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Report from the Faraway: Plaza Blanca

May 8, 2020

Giustina Renzoni

“We’ve had a week of White Place days – the bright blue sky, the clean edges on all the horizon”

In 2015, I embarked on a solo road trip from Northern Colorado to Northern New Mexico. Although I had been several times before, I had never made it out to Abiquiú, the mysterious place where Georgia O’Keeffe spent most of her life. I left Santa Fe one early morning in May and drove along route 285 without a real plan. I dreamed of touring O’Keeffe’s Home & Studio or riding a horse around Ghost Ranch. As a broke graduate student, these goals were a bit too far out of reach.

Instead, I drove around without any directions hoping to stumble upon Plaza Blanca (the White Place), a geological landscape that I read was unlike any other in the Southwest. Surely there would be signs, right? And wouldn’t gigantic white rock formations be hard to miss? It turns out I assumed wrong. Thankfully, a kind cashier at Bode’s General Store in Abiquiú gave me detailed directions. I jumped back in my car, drove down an unpaved county road until I saw the glorious gate that meant I was close to my destination. After driving down an even bumpier road to the parking area, I finally arrived at Plaza Blanca. With no other cars, people, or animals in sight, I walked down the hill towards the looming white cliffs.

It was not until I started working at the Georgia O’Keeffe Museum that I learned how truly special the White Place was to Miss O’Keeffe. Her many visits even inspired several paintings. Thinking back to those first moments, I wonder if she felt the same sense of anticipation as she walked into the arroyo[1]. Was she overcome with the grandiosity of the rocks? The stillness of the desert? The sounds of the crows flying overhead?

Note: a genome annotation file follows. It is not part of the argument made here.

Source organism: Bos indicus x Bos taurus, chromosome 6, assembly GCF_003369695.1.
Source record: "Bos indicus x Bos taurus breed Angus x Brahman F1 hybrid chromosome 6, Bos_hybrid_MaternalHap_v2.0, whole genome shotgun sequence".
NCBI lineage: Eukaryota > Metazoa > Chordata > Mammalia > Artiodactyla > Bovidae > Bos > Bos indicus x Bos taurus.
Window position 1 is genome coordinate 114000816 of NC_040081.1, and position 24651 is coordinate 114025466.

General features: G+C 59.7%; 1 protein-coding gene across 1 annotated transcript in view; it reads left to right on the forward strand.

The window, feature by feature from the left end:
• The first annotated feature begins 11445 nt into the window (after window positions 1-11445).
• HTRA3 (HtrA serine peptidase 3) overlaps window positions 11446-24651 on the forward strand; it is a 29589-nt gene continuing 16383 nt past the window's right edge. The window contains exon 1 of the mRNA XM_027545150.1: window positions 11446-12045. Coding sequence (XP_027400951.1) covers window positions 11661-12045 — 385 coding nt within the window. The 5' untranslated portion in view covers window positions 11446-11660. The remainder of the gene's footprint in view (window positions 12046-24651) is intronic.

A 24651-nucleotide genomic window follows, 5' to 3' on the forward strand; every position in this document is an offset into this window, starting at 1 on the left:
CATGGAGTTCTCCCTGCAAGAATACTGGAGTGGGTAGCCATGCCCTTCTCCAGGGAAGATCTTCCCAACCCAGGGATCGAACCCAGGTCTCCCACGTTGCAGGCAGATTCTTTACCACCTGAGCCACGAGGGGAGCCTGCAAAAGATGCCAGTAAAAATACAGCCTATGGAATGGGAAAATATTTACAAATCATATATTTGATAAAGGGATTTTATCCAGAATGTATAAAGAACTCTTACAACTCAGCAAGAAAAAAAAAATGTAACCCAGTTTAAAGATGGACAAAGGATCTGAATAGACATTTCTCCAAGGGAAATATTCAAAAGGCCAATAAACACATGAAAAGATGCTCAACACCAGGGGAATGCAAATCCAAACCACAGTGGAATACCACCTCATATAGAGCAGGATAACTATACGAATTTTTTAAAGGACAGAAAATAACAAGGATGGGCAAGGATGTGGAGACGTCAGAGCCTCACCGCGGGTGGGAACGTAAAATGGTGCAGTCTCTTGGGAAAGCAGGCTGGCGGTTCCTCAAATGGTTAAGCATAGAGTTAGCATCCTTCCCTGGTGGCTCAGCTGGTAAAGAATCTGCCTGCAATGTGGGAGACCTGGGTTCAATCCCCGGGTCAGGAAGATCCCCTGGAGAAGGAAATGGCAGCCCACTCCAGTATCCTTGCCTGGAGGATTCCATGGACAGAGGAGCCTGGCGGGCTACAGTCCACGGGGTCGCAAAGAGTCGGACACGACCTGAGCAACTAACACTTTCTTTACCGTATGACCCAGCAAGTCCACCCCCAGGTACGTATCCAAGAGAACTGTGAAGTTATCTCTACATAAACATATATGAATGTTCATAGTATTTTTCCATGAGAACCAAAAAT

Georgia O'Keeffe walking through the white rock formations of Plaza Blanca. She is shown from behind and the photograph is in black and white.
Georgia O’Keeffe walking at the White Place, New Mexico, 1957, photographed by Todd Webb © Estate of Todd Webb, Portland, Maine, USA

With every step, I felt my breath slow and my mind clear. I walked back into the canyon. I walked until the rocks slowly closed around me and I could walk no further. At no point did I feel claustrophobic. Instead, it felt like the earth was tenderly holding me in its arms.

I made my way up the rocks until I reached a flat area where I could sit and take in the view.
With an expansive blue sky overhead, I could see for miles and miles, the Sangre de Cristo Mountains looked like little snow-capped hills off in the distance. As I looked around, I thought that these limestone walls provided a gentle reminder: they had been here for centuries before me and would continue to be here after I left.
Image of the vista from Plaza Blanca looking east towards the Sangre de Cristo Mountains

I wished I could feel that sense of awe and wonder every day. Little did I know, just a few years later, I would be living in Abiquiú, on that same county road that led me to Plaza Blanca the first time around. However, since moving here, I have learned that you do not need to visit Plaza Blanca to feel the awe and wonder. It is all around you everywhere you go — the birds outside your window, the blossoms on the old apple tree, the smell of soil after a summer rain.

While I do enjoy visits to Plaza Blanca, simply stepping outside allows me to slow down and focus on the present moment. During these difficult times, I find it especially comforting to turn to nature to remind myself that I am a tiny being in a gigantic universe.

It is surreal to stand in front of a rock formation that Georgia O’Keeffe painted but no matter where you are right now, you too can have a White Place day – simply by looking closer at the world around you, feeling the sunshine on your face, and holding onto an ever-present sense of adventure.

Plaza Blanca is located on the property of the Dar-al Islam Education Center. Plaza Blanca is both monumental and fragile. If you are fortunate enough to visit, please be gentle and follow ‘Leave No Trace’ principles.

[1] Arroyo is a word used in the Southwest to describe a small steep-sided watercourse or gulch with a nearly flat floor. It is usually dry except after heavy rains.